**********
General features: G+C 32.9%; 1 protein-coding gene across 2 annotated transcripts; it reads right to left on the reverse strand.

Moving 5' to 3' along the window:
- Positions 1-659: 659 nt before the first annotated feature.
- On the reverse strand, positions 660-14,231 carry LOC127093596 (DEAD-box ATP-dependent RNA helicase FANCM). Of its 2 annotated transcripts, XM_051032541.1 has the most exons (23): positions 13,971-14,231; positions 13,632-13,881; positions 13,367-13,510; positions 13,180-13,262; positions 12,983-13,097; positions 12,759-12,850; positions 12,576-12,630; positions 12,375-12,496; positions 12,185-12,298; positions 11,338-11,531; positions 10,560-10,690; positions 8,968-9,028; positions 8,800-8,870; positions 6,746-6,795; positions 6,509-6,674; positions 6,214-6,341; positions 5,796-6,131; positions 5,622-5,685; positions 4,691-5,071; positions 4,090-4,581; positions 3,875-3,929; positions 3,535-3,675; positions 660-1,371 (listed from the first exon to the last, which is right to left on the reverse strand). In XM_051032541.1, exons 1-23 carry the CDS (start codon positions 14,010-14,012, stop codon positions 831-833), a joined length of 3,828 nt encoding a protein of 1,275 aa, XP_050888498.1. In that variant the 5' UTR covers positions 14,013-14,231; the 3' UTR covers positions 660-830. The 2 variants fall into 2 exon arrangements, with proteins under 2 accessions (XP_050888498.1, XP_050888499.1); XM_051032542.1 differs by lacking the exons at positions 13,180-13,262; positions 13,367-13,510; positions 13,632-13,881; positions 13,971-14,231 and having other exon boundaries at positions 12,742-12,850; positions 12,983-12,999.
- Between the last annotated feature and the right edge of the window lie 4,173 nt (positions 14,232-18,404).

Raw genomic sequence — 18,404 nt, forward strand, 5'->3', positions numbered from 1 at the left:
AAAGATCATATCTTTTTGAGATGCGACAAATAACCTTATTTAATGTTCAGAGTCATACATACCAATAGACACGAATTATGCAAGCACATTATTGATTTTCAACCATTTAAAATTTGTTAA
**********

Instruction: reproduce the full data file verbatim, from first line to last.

General features: G+C 32.9%; 1 protein-coding gene across 2 annotated transcripts; it reads right to left on the reverse strand.

Moving 5' to 3' along the window:
- Positions 1-659: 659 nt before the first annotated feature.
- On the reverse strand, positions 660-14,231 carry LOC127093596 (DEAD-box ATP-dependent RNA helicase FANCM). Of its 2 annotated transcripts, XM_051032541.1 has the most exons (23): positions 13,971-14,231; positions 13,632-13,881; positions 13,367-13,510; positions 13,180-13,262; positions 12,983-13,097; positions 12,759-12,850; positions 12,576-12,630; positions 12,375-12,496; positions 12,185-12,298; positions 11,338-11,531; positions 10,560-10,690; positions 8,968-9,028; positions 8,800-8,870; positions 6,746-6,795; positions 6,509-6,674; positions 6,214-6,341; positions 5,796-6,131; positions 5,622-5,685; positions 4,691-5,071; positions 4,090-4,581; positions 3,875-3,929; positions 3,535-3,675; positions 660-1,371 (listed from the first exon to the last, which is right to left on the reverse strand). In XM_051032541.1, exons 1-23 carry the CDS (start codon positions 14,010-14,012, stop codon positions 831-833), a joined length of 3,828 nt encoding a protein of 1,275 aa, XP_050888498.1. In that variant the 5' UTR covers positions 14,013-14,231; the 3' UTR covers positions 660-830. The 2 variants fall into 2 exon arrangements, with proteins under 2 accessions (XP_050888498.1, XP_050888499.1); XM_051032542.1 differs by lacking the exons at positions 13,180-13,262; positions 13,367-13,510; positions 13,632-13,881; positions 13,971-14,231 and having other exon boundaries at positions 12,742-12,850; positions 12,983-12,999.
- Between the last annotated feature and the right edge of the window lie 4,173 nt (positions 14,232-18,404).

Raw genomic sequence — 18,404 nt, forward strand, 5'->3', positions numbered from 1 at the left:
AAAGATCATATCTTTTTGAGATGCGACAAATAACCTTATTTAATGTTCAGAGTCATACATACCAATAGACACGAATTATGCAAGCACATTATTGATTTTCAACCATTTAAAATTTGTTAA